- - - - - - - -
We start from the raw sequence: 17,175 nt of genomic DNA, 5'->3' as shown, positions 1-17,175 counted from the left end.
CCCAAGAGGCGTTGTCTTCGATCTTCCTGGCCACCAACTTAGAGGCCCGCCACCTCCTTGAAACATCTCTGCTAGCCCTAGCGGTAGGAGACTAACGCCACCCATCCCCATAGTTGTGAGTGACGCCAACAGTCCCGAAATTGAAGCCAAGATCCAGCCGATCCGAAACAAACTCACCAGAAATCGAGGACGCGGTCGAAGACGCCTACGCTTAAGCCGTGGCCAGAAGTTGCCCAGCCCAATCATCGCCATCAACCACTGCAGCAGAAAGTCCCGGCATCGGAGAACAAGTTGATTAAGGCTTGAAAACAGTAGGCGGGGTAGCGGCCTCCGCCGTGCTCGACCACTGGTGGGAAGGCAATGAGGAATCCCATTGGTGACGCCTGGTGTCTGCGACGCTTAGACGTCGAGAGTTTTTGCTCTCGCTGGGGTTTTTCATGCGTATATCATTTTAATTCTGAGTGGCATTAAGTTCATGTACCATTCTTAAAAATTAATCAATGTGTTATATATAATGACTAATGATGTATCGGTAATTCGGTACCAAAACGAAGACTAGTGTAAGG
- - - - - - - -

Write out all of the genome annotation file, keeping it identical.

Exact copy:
We start from the raw sequence: 17,175 nt of genomic DNA, 5'->3' as shown, positions 1-17,175 counted from the left end.
CCCAAGAGGCGTTGTCTTCGATCTTCCTGGCCACCAACTTAGAGGCCCGCCACCTCCTTGAAACATCTCTGCTAGCCCTAGCGGTAGGAGACTAACGCCACCCATCCCCATAGTTGTGAGTGACGCCAACAGTCCCGAAATTGAAGCCAAGATCCAGCCGATCCGAAACAAACTCACCAGAAATCGAGGACGCGGTCGAAGACGCCTACGCTTAAGCCGTGGCCAGAAGTTGCCCAGCCCAATCATCGCCATCAACCACTGCAGCAGAAAGTCCCGGCATCGGAGAACAAGTTGATTAAGGCTTGAAAACAGTAGGCGGGGTAGCGGCCTCCGCCGTGCTCGACCACTGGTGGGAAGGCAATGAGGAATCCCATTGGTGACGCCTGGTGTCTGCGACGCTTAGACGTCGAGAGTTTTTGCTCTCGCTGGGGTTTTTCATGCGTATATCATTTTAATTCTGAGTGGCATTAAGTTCATGTACCATTCTTAAAAATTAATCAATGTGTTATATATAATGACTAATGATGTATCGGTAATTCGGTACCAAAACGAAGACTAGTGTAAGG